Sports injuries are common. Whether you are a professional athlete or someone who enjoys recreational games of basketball or softball injuries can occur as a result of almost any kind of competitive athletics. While some sports have greater risk for injuries than others any type of physical activity can cause injuries such as pulling a hamstring while jogging or spraining an ankle while playing beach volleyball. Recovering from a sports related injury often involves physical therapy and the education that takes place during rehabilitation can help athletes identify specific injuries, how to recover from the injury and more importantly how to avoid further injuries in the future.
A sports related injury can be from physical contact with an opponent or from any number of twist and turns you take while running or falling to the ground. The most common sports injuries include sprains, strains, knee injuries and shin splints. If an injury is severe enough it may require surgery but if there are no broken bone or ligament damage many sports injuries can be treated through physical therapy. Most therapy programs designed for athletes involve rehabilitation and rest. Rehabilitation is used to return strength and flexibility to an injured body part while rest is always recommended so an injury can properly heal. The initial treatment of a physical therapy program will be moderate since aggressive movement of an injured body part can lead to further damage.
When starting therapy to rehabilitate a sports injury, be prepared to take it slow. Athletes often have trouble with this discipline since many are trained to be fast and explosive and not many can deal with the mental strain that comes with nursing an injury. Many athletes suffer psychologically when injured since most develop a sense of immortality due to their physical prowess and being forced to the sideline because of a sprain or ligament strain is a difficult situation to accept. The worse thing an athlete can do is play through the pain and try to ignore it. The longer you exercise or compete with an injury the worse it will get.

Friday, August 3, 2012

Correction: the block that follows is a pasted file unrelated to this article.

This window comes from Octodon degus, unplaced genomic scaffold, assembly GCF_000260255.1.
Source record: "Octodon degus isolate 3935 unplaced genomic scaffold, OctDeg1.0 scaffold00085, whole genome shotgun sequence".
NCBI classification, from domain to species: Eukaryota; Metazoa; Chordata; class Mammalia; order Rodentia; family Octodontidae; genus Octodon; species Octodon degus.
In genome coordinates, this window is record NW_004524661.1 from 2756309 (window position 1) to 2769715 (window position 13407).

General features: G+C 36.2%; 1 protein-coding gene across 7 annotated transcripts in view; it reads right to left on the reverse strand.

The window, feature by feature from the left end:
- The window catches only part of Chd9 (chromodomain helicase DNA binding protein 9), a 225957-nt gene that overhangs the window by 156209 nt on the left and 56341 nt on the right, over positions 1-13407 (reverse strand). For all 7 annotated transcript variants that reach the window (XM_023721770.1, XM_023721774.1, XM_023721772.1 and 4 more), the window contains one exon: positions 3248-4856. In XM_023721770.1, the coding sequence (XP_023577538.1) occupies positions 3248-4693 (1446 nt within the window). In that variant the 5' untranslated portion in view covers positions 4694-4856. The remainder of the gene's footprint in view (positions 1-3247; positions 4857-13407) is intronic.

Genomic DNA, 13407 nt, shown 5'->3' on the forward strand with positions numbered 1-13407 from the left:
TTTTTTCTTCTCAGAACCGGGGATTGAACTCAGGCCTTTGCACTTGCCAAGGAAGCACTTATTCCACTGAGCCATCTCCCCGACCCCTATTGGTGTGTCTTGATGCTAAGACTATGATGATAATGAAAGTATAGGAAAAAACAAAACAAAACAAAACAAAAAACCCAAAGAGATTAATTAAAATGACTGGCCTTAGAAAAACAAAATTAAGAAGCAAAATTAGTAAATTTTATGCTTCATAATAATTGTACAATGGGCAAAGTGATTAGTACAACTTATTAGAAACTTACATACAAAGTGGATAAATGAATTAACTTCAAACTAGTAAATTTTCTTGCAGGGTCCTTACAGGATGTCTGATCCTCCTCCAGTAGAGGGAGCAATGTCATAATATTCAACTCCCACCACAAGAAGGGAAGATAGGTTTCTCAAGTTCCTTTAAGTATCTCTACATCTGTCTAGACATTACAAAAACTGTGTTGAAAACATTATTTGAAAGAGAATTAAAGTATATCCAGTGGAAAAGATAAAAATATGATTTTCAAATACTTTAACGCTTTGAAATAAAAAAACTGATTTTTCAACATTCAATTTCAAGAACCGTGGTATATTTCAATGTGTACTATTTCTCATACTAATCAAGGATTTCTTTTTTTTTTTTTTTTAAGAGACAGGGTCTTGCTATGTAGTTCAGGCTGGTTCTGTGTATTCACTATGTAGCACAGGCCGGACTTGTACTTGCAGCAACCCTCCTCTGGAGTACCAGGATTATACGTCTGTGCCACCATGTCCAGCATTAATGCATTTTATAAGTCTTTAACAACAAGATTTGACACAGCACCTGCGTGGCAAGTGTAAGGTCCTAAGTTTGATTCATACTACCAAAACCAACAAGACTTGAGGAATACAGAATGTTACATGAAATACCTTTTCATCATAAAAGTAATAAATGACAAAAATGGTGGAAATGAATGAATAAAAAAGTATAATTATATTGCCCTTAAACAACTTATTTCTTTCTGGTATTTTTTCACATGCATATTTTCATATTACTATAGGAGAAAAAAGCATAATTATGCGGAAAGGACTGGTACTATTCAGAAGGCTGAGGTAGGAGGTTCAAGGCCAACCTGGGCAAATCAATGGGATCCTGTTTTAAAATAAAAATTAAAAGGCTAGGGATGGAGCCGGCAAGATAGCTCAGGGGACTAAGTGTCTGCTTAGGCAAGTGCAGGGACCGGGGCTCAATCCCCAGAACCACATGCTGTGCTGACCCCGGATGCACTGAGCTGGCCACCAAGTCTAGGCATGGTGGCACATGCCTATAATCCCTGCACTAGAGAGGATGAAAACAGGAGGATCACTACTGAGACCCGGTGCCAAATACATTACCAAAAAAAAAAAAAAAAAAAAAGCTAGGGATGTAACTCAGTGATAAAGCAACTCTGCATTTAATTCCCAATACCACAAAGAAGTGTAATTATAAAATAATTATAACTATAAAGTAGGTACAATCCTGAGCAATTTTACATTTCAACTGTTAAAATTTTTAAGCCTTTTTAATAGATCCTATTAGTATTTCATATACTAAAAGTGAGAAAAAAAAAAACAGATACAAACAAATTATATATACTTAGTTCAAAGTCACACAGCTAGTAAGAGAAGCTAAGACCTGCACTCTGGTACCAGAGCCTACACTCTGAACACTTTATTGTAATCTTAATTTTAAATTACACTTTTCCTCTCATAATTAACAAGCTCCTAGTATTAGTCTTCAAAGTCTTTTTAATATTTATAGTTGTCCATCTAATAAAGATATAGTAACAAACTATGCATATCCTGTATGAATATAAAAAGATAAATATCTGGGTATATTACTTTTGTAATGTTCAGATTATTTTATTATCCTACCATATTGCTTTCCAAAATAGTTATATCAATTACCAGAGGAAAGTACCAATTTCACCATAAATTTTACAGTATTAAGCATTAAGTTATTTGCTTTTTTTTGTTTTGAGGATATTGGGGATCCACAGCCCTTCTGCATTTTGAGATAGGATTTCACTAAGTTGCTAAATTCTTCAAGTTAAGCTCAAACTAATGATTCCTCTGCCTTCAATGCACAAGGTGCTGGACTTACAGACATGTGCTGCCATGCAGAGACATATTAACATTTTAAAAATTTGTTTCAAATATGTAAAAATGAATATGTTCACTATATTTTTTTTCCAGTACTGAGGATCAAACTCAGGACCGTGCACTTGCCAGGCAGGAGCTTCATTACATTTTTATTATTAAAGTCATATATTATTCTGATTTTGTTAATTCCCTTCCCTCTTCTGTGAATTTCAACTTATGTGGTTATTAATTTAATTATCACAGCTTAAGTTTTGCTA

5 Great Reasons to Become a Physical Therapist Assistant

A physical therapist assistant is someone who provides physical therapy services to treat individuals suffering with ailments that hinder their mobility. This can be due to illness, accident, developmental disorder or other health related conditions that limit their everyday activities. Massage, exercises, traction and gait training are few of the many treatment methods used to treat such individuals to restore their mobility. Despite tough educational requirements, it is still considered a solid career choice due to the numerous benefits the career gives. Here are a few reasons to become a physical therapist assistant:

1. Physical therapist assistants are in great demand these days and as per statistics, their job opportunities are expected to continue to increase at above average rate through the next 5 years. There are several ongoing cases of developmental disorders which require physical therapy. Many occupations, such as factory workers are involved in rigorous jobs which often causes injuries, also the growing elderly population require constant physical therapy, hence the increase in demand.

2. They have a lot of options available in terms of area of practice, job location and timings. They can work in various health-care environments such as hospitals, rehabilitation centers, nursing clinics, private practices, with sports teams etc. Also, they can find job opportunities practically in any geographic region and that too on a part-time, full-time or temporary basis. They also get a chance to travel around the world while working on a per diem basis.

3. They help patients in their pain and give them as much independence and mobility as possible; making a significant difference in their lives every day. This gives them a great sense of personal satisfaction and confidence, since they positively influence others lives. Working for people and giving them better quality life embeds huge contentment.